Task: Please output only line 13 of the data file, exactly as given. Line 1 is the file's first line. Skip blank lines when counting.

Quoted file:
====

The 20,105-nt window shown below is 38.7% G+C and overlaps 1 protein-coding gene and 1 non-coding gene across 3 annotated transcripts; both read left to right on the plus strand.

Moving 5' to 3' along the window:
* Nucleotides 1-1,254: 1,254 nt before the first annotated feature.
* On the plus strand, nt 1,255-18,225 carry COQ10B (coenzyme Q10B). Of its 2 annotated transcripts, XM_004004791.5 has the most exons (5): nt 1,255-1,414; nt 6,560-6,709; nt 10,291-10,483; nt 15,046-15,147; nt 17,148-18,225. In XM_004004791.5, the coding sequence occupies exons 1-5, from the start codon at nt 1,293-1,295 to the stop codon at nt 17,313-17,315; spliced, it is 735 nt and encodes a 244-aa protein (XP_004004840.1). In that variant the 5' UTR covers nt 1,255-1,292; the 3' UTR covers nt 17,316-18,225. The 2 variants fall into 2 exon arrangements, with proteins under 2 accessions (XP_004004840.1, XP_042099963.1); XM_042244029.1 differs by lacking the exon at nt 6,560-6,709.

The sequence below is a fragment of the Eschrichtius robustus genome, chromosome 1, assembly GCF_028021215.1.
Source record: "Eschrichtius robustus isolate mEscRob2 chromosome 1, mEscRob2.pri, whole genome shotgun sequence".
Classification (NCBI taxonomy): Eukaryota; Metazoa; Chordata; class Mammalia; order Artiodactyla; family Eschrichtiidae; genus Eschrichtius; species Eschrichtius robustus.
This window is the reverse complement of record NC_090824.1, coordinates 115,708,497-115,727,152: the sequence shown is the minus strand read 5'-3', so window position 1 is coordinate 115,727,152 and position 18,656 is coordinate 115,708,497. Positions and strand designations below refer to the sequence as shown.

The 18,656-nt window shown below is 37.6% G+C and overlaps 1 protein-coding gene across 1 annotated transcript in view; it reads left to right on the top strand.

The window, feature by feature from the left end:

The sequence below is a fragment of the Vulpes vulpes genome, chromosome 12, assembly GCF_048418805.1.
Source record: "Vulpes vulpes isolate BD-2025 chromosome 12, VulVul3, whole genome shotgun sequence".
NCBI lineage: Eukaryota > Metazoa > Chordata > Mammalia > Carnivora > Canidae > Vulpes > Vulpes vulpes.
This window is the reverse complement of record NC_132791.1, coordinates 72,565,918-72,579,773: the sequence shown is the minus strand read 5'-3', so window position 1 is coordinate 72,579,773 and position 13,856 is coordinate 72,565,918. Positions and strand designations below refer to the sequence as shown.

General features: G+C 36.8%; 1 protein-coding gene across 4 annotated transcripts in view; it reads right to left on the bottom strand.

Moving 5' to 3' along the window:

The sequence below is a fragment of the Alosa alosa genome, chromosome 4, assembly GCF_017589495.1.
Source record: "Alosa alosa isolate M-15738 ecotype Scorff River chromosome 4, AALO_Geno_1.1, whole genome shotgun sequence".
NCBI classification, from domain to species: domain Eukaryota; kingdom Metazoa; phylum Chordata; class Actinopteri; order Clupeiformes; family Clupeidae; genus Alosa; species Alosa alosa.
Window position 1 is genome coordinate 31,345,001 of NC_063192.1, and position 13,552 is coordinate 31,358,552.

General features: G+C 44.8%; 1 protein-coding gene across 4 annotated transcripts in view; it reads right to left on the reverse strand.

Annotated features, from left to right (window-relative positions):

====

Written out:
NCBI lineage: Eukaryota > Metazoa > Chordata > Mammalia > Carnivora > Canidae > Vulpes > Vulpes vulpes.